Reading in private is seldom carried farther than that description called impressive. But in the reading of a play, when one person goes through the
whole drama, a manner is almost necessarily adopted, which may be called dramatic reading. In this style of reading, the voice, the countenance, and the delivery, as to rapidity or slowness, force or feebleness, are nearly suited to the character which is supposed at any time to speak; and even provincial and foreign accents, are also in some degree imitated; moderate gesture of the hand is used, accompanied now and then with the head, in passages requiring particular discrimination. But the efforts of the reader, in mere private and family society, seldom go farther.
The talent for dramatic reading in its highest excellence is very rare. It includes not only all the requisites for correct, impressive, and dramatic reading of the ordinary kind, which is sufficient for the mere presenting the scenes of a play to a domestic circle but the fine dramatic reader must be possessed of the quickest conception, and of an eye which intuitively comprehends the whole dialogue at a glance, of a versatility of manner capable of adapting itself to every character, and such a power of modulation of the voice as shall also present each changing character to the hearer, within the bounds of decorous imitation, without naming him, which would often break the interest of the scene; and above all, he must possess a true and lively feeling of the situation and interest of every person in the drama.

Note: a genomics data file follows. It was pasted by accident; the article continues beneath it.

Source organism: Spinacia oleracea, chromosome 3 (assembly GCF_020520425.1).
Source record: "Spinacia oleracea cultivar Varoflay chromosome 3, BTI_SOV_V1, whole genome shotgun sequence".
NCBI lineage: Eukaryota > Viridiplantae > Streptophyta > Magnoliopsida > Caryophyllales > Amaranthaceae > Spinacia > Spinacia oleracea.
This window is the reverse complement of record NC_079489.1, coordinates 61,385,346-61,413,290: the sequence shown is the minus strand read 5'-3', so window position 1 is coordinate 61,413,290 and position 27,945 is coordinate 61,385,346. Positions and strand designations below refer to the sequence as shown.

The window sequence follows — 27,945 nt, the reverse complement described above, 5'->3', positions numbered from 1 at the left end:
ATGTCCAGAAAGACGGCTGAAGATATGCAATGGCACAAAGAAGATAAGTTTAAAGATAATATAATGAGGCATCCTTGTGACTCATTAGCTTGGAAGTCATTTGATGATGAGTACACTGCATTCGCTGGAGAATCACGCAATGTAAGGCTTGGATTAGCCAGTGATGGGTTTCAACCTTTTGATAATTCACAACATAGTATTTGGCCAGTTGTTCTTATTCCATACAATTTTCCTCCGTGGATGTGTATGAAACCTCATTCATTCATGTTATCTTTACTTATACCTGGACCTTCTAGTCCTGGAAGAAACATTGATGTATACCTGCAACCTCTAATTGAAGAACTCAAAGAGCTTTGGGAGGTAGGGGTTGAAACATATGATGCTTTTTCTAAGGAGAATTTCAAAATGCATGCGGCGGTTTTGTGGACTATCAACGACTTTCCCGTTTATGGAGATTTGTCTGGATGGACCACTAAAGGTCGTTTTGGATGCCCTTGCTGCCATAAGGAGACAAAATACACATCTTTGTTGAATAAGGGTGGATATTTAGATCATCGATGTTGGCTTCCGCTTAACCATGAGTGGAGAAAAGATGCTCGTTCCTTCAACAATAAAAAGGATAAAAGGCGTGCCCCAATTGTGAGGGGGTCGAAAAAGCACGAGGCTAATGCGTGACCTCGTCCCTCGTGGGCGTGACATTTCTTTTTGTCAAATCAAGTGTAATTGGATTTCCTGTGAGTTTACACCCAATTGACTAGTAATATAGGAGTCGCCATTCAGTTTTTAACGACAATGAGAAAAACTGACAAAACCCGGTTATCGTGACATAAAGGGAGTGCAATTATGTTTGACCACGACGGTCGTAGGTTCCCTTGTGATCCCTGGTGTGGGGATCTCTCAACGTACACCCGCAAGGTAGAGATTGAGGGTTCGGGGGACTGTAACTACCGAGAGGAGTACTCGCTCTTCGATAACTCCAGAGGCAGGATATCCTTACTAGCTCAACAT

History, which is the most improving subject of private reading, in the mere narrative parts, requires no greater efforts on the part of the reader, than the style which is termed correct. But in lively description of places, situations, and great actions, impressive reading is altogether necessary; and in the speeches which sometimes occur, rhetorical reading should in some measure, be introduced.
The same circumstances occur more frequently and more heightened in epic poetry: and, therefore,